At NSWCAG we believe that a recovery oriented service delivery is essential to the recovery of people who live with mental illness. Recovery is a very unique and personal journey, shaped by each person’s own experience with mental illness.
What is recovery?
Recovery is “described as a deeply personal, unique process of changing one’s attitudes, values, feelings, goals, skills, and/or roles. It is a way of living a satisfying, hopeful, and contributing life even with limitations caused by illness. Recovery involves the development of new meaning and purpose in one’s life as one grows beyond the catastrophic effects of mental illness” (Anthony, 1993 in the National Mental Health Plan 2003-2008).
The concept of recovery is relatively new, emerging in the 1990s. The shift towards recovery oriented service provision and community based care departs from the idea that institutionalisation was the best way to treat people with mental illness. Since the time of institutionalisation, where people with mental illness were thought to either maintain or worsen in condition, it has now been seen that people who live with mental illness can make positive steps towards recovery and live fulfilling and empowered lives within the community.
It is a holistic approach to illness that addresses all aspect of a person’s life, including psychological and physical needs, as well as social, economic, education, employment, housing and other needs at the same time. The focus is on the individual and their needs first, and on the illness, which is only one part of the person, second. Recovery orientation is not merely about being symptom-free or off medications, it is about seeking satisfaction with daily life.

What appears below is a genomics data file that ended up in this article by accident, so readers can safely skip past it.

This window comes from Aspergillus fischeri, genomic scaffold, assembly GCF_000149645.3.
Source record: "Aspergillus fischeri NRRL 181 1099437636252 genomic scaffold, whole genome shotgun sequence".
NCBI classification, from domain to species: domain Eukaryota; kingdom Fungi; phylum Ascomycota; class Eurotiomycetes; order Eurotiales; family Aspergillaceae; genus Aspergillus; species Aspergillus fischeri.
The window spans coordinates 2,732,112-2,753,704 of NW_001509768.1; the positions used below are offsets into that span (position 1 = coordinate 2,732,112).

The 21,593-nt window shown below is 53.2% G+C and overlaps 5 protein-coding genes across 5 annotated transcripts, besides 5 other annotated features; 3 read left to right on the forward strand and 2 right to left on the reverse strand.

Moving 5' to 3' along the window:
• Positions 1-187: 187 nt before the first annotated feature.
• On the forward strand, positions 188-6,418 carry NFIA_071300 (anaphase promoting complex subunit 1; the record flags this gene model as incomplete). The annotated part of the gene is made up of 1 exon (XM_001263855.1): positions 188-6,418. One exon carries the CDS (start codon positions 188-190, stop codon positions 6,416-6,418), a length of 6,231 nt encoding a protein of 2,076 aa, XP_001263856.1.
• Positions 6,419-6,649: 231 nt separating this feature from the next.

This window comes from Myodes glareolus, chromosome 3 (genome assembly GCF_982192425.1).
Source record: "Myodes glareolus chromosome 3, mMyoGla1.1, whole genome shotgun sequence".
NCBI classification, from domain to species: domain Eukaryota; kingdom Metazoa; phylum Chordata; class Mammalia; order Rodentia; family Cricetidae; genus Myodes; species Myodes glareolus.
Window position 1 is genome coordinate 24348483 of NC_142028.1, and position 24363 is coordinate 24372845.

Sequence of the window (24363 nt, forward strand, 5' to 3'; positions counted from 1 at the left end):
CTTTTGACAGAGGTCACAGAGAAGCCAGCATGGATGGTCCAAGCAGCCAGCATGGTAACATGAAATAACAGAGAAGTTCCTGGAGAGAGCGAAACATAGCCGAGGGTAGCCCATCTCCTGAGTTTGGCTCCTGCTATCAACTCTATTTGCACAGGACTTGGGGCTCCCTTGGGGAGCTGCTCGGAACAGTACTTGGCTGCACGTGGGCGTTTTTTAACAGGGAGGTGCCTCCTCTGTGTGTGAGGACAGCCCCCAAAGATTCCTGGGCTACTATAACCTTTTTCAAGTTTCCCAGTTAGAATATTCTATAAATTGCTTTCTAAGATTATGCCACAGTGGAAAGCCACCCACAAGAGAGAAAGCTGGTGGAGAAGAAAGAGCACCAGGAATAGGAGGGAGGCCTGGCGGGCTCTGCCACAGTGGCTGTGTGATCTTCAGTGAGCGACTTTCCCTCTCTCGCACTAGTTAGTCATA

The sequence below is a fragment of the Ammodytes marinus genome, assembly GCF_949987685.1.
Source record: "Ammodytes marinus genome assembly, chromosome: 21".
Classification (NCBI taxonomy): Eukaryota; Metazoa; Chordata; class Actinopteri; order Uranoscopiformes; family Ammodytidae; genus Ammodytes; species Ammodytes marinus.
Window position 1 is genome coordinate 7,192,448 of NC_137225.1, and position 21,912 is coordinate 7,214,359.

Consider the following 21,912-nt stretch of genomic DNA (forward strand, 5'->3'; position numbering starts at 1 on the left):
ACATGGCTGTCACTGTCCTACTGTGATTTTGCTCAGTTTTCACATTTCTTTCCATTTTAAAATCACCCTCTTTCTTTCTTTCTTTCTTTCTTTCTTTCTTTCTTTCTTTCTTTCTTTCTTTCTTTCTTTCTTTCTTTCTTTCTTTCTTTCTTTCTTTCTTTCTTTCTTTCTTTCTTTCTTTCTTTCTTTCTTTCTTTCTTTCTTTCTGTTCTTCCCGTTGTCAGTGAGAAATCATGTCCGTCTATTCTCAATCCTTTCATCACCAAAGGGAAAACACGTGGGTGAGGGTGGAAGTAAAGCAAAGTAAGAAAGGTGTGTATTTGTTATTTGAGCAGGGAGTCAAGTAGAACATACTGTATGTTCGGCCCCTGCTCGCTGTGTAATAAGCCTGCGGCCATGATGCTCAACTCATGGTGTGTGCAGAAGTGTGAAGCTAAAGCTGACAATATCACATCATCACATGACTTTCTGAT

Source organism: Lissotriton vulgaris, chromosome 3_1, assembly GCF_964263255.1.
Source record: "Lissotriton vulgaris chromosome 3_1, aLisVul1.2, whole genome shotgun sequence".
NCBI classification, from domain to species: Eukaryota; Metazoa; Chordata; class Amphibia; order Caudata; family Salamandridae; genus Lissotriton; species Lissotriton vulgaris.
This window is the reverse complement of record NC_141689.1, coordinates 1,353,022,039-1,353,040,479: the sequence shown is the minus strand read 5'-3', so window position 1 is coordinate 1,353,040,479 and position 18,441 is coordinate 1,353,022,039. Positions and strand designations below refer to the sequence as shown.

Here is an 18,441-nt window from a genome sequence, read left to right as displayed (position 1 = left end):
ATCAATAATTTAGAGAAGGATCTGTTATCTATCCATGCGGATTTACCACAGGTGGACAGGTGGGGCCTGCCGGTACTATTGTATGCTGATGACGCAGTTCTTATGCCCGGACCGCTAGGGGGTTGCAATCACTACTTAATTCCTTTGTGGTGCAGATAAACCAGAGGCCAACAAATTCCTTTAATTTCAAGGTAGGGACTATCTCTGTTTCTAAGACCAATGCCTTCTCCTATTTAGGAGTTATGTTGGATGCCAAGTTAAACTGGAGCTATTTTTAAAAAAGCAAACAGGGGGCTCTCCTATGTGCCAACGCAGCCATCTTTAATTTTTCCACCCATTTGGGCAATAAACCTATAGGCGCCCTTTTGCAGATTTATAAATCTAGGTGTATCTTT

Key factors of recovery include:
- Personal Responsibility
- Mutual relationships
- Consumer input
Recovery oriented service provision in Australia
Recovery oriented service provision in Australia is recognised in the National Mental Health Plan 2003-2008 , that indicates that “a recovery orientation should drive service delivery”. Recovery is and also is a central focus in the NSW Community Mental Health Strategy 2007-2012 , that seeks to “embed a recovery approach within service delivery”.
Ways that recovery can be supported in the community
- Opportunities for social interaction, including leisure and sporting activities
- Opportunities for employment, training, and learning new skills
- Opportunities to discuss a person’s feelings
- Participation in the community, including volunteering, membership to organisations, participating in consultations, advocacy and sitting on committees
- Access to adequate housing and accommodation
- Access to recovery programs until required
- Understanding of mental health in the wider community
What needs to be done to make services recovery orientated?
- Services need to understand how to operate in a recovery oriented framework. This is so that services are able to provide consumers with choice to guide a person’s recovery journey
- Health professionals and staff need to be accepting of the concept of recovery as an individual journey
- Adequate rehabilitation and supports must be available in the community through the provision of funding
- To view the National Mental Health Plan 2003-2008 , visit: http://www.health.gov.au/internet/main/Publishing.nsf/Content/mental-pubs-n-plan03
- To view the NSW Community Health Strategy 2007-2012 , visit: http://www.health.nsw.gov.au/pubs/2008/mh_strategy.html
- To view SANE factsheets on recovery, visit: http://www.sane.org/information/factsheets/recovering_from_mental_illness.html
- A repository on recovery: http://www.bu.edu/cpr/repository/
- To view Rethink's 100 Ways to Support Recovery: A Guide for Mental Health Professionals Volume 1 - http://www.mentalhealthshop.org/products/rethink_publications/100_ways_to_support.html?shortcut=100ways
- Resources on recovery - Recovery Innovations International (Mental Health), visit: http://www.recoveryinnovations.com.au
By providing these links and information, NSWCAG is not in any way endorsing the content or further links associated with these sites or documents.